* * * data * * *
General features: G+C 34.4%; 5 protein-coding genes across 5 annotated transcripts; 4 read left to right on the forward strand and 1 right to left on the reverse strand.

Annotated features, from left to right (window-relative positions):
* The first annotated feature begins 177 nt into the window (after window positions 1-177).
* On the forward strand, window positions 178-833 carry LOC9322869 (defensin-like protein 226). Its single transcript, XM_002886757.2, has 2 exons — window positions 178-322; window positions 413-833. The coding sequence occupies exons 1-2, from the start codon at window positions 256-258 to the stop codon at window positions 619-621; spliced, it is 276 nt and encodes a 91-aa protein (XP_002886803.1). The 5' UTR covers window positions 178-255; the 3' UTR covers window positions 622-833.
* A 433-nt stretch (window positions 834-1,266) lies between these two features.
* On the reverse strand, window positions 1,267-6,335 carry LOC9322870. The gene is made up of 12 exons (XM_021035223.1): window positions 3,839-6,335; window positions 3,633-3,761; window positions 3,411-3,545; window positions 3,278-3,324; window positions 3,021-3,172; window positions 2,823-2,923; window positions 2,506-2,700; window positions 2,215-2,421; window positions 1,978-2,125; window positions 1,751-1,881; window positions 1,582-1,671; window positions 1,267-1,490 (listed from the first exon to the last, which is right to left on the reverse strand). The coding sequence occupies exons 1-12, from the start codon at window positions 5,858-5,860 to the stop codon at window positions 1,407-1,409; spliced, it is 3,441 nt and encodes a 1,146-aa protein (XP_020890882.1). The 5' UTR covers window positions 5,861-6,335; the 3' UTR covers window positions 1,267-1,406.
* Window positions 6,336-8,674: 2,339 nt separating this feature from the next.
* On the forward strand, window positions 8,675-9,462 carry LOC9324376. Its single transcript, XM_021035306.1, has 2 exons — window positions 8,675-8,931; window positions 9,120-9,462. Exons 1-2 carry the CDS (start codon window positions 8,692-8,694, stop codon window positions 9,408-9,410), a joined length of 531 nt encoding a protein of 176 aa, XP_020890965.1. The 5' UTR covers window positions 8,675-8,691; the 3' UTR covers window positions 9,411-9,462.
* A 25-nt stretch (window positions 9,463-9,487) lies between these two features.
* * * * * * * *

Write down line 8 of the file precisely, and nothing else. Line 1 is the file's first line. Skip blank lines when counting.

* On the forward strand, window positions 8,675-9,462 carry LOC9324376. Its single transcript, XM_021035306.1, has 2 exons — window positions 8,675-8,931; window positions 9,120-9,462. Exons 1-2 carry the CDS (start codon window positions 8,692-8,694, stop codon window positions 9,408-9,410), a joined length of 531 nt encoding a protein of 176 aa, XP_020890965.1. The 5' UTR covers window positions 8,675-8,691; the 3' UTR covers window positions 9,411-9,462.